I think the real reason we're talking about Brooklyn 99 doing this is that; a - they have been greenlit for another season, so the money and crew is there and b, they have said they're actually going to do something and are the most likely to do so.

    It'd be great if other shows also did something, but so far this is the one that has said it is going to.

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  • SchrodingerSchrodinger Registered User regular
    I wonder how the show "Lucifer" will adapt. I mean, the premise of the show is literally that the police are working with the Devil.

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  • SchrodingerSchrodinger Registered User regular
    I think one of the lessons we learned from this is that no "cop is framed for a crime he didn't commit" story will ever be plausible unless the cop is being framed by other dirty cops. Because realistically, the other cops wouldn't think twice about helping the framed cop cover up all the evidence, unless they were actively participating in the frame up.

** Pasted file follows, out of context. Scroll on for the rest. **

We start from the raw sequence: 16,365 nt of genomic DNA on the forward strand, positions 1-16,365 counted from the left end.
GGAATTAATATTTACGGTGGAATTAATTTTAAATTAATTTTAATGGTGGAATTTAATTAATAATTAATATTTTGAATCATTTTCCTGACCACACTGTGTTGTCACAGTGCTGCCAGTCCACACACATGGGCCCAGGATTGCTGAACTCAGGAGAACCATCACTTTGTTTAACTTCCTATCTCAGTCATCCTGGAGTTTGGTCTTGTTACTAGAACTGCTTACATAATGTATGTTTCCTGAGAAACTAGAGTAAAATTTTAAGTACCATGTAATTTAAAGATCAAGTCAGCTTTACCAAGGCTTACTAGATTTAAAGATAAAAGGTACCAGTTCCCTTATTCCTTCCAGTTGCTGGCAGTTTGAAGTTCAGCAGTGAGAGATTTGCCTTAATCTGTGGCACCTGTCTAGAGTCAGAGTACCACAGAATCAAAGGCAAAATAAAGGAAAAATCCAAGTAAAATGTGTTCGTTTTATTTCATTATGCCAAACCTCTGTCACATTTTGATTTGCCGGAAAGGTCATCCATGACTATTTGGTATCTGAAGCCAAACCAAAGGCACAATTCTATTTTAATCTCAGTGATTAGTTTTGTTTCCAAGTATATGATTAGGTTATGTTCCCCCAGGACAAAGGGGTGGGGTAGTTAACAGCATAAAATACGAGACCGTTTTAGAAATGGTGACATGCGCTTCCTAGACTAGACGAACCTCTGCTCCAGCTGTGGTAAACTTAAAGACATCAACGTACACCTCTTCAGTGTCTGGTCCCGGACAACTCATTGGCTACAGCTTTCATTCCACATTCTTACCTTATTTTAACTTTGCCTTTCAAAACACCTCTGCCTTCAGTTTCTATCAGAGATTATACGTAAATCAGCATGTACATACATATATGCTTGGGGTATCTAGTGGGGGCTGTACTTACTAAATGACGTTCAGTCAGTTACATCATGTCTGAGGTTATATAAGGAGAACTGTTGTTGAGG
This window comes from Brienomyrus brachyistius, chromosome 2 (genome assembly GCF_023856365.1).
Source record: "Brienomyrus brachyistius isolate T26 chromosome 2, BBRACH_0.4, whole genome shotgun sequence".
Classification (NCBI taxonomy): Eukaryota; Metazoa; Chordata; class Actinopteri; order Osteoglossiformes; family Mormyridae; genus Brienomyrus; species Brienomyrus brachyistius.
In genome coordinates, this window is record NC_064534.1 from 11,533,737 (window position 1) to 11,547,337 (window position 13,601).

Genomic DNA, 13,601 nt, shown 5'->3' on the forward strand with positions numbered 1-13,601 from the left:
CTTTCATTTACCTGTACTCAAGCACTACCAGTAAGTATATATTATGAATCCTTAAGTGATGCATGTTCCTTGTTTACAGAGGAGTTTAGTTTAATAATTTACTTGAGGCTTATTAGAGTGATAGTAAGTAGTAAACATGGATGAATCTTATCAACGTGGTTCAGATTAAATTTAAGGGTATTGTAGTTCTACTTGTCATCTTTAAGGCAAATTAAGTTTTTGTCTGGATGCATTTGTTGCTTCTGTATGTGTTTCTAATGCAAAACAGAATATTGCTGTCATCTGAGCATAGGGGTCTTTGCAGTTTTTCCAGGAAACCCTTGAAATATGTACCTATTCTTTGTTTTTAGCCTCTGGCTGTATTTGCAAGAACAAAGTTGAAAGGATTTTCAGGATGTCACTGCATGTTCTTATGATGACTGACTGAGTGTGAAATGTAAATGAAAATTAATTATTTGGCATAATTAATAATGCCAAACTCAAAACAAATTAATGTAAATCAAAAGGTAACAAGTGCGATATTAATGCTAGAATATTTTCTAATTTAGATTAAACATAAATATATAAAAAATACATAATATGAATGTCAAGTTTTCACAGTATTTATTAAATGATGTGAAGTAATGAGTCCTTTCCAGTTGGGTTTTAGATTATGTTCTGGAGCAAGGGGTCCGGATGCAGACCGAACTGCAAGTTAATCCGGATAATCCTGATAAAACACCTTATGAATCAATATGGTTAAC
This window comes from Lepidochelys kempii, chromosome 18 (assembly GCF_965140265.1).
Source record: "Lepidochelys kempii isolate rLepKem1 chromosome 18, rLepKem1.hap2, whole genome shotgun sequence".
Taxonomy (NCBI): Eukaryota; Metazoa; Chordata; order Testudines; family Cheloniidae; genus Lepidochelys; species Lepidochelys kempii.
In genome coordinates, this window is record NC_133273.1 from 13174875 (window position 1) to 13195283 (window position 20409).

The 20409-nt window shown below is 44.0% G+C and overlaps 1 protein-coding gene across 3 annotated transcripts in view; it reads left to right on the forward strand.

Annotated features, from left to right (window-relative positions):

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  • enlightenedbumenlightenedbum Registered User regular
    Could have them all transferred to Internal Affairs and only investigate other cops. Since IAB is always the villain in cop shows, flip that around.

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  • DiplominatorDiplominator Hardcore Porg Registered User regular
    I wonder how the show "Lucifer" will adapt. I mean, the premise of the show is literally that the police are working with the Devil.

    Lucifer just makes me wonder if they maybe regret turning every goddamn thing into a police procedural.

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  • KamarKamar Registered User regular
    I wonder how the show "Lucifer" will adapt. I mean, the premise of the show is literally that the police are working with the Devil.

    Lucifer just makes me wonder if they maybe regret turning every goddamn thing into a police procedural.

    Procedurals will probably be fine, since detectives investigating serious crimes is like, the one thing police probably should actually be doing, and they already exist in a fantasy realm where the characters take their duty to the law seriously and mostly aren't hateful assholes (and it's easy to remove the line-crossing behaviors that do exist in current procedurals).

  • King RiptorKing Riptor Registered User regular